The family set sail from Falmouth in an American ship Mary on 14 August 1794, four months after Priestley. However, four days after weighing anchor, their ship was intercepted by the French frigate Prosperine, to which the Russells with other British citizens were forced to transfer. The Mary's captain Prebble, stayed with them to give what support he could. After being transferred to three different accommodation ships, they finally went ashore at Brest on 26 December, and a few days later travelled to Paris, where they stayed six months. The Russells eventually set sail for America aboard the Nancy on 3 July 1795, landing at New York on 19 August.

The Russells settled at Philadelphia, renting a house at 319 High Street. It was here that Priestley stayed the following spring, whilst giving a series of lectures on the evidences of Christianity, at the Universalist chapel in Lombard Street. During this time an interested group of English expatriates met with Priestley, seeking his advice in planning the formation of a Unitarian society. They first acquired the use of a room at the University of Pennsylvania, and on 21 August 1796 formally organised themselves as The Society of Unitarian Christians in Philadelphia, the first Unitarian congregation in the New World. Russell was one of the twenty-one founder members, and for a while acted as their treasurer.[24]

Return to France[edit]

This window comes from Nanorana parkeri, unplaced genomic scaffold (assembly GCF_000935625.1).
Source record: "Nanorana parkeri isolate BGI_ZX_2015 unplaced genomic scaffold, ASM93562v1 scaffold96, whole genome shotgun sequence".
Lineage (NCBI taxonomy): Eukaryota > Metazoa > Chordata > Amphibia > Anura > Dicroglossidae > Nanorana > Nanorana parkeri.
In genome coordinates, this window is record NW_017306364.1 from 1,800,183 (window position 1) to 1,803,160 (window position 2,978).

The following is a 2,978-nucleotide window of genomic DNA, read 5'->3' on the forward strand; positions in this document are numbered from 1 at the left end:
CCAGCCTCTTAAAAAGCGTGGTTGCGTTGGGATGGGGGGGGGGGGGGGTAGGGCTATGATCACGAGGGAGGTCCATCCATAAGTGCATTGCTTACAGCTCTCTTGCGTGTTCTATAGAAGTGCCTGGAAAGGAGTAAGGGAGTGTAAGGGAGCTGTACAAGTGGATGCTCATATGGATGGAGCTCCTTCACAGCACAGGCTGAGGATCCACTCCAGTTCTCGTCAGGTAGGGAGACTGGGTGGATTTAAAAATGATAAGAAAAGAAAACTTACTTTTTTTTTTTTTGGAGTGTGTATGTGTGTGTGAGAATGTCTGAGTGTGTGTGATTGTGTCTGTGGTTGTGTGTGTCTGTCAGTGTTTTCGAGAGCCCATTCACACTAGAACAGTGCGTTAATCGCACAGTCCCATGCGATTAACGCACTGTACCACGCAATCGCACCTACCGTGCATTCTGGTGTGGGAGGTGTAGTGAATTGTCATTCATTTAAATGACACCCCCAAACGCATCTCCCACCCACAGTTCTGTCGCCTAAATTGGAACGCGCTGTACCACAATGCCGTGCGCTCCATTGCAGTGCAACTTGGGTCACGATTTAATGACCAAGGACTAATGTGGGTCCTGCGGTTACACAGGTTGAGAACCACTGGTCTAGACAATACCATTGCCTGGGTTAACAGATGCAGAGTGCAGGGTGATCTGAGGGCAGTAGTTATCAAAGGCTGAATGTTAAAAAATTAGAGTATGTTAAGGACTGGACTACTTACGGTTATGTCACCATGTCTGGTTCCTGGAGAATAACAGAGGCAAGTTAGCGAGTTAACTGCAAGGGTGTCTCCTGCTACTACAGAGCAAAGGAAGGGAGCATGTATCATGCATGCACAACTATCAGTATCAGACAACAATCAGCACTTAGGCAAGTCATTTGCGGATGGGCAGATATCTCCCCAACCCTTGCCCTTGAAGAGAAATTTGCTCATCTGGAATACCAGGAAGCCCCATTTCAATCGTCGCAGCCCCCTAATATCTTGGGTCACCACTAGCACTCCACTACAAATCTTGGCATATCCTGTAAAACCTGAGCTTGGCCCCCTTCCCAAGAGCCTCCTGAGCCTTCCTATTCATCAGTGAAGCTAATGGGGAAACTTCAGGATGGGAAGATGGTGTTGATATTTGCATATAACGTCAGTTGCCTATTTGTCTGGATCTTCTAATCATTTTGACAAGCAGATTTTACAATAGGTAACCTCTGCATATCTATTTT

A political breach between America and France in 1797 made life difficult for French émigrés in America, and for men such as Russell and Priestley who were thought to support the French. Russell decided to leave America in 1801, intending to spend a month in France before returning to England. He and Priestley had planned to establish a Unitarian church in Paris and promote the cause of Unitarianism throughout France. But, though Russell hoped to the last that his friend would join him, Priestley decided to stay in America. Russell arrived in Paris in July 1801, to find the French government negotiating with the Vatican. It was not a time for Protestants to rock the boat, and Russell was advised to postpone his plans for a Unitarian church at Paris. Instead, he formed an association for translating and publishing books 'to promote Rational Christianity.' But even this was objected to, and was suspended. To add to his problems, Russell was warned that he would face arrest if he returned to England. In 1795, while in Paris, waiting to travel on to America, he had advanced a loan to Mr. Skipwith, the American consul. The loan not being repaid, in February 1799, Skipwith conveyed through Russell's agent, Mr. Walker, a house in Paris on the Quai Voltaire, and an estate in Normandy, the Abbaye d'Ardennes, at St. Germain la Blanche Herbe, on the Bayeux road, four kilometres from Caen. Although no money had changed hands at the time, and Russell himself was 3000 miles away and knew nothing of the transaction, technically he had purchased property in a country with which Britain was at war. Furthermore, having offended the government by his 'perseverance in endeavouring to establish a bond of union among Dissenters, and to support the plan for District Meetings, &c.,' he could not expect a dispensation. So, in August, Russell decided to settle on his Normandy estate. Here he wrote several Letters in French to introduce the ideas of Rational Christianity. The front sheet containing an exhortation to search the scriptures, and to use the liberty they now enjoyed of exchanging superstition for genuine Christianity. Russell sent his letters to John Hurford Stone, at Paris, to edit and print, but Stone advised against publication, 'at least for the present.' Rather than 'flying Pamphlets,' Stone suggested a larger more systematic work addressed to the 'philosophical part of the Nation.' Stone suggested translating Priestley's History of the Corruptions of Christianity. Russell enthusiastically agreed, later financing the publication of French translations of Priestley's Institutes of Religion, and Alexander Geddes' Apology for the Catholics, and, in 1805, an edition of the Geneva Bible.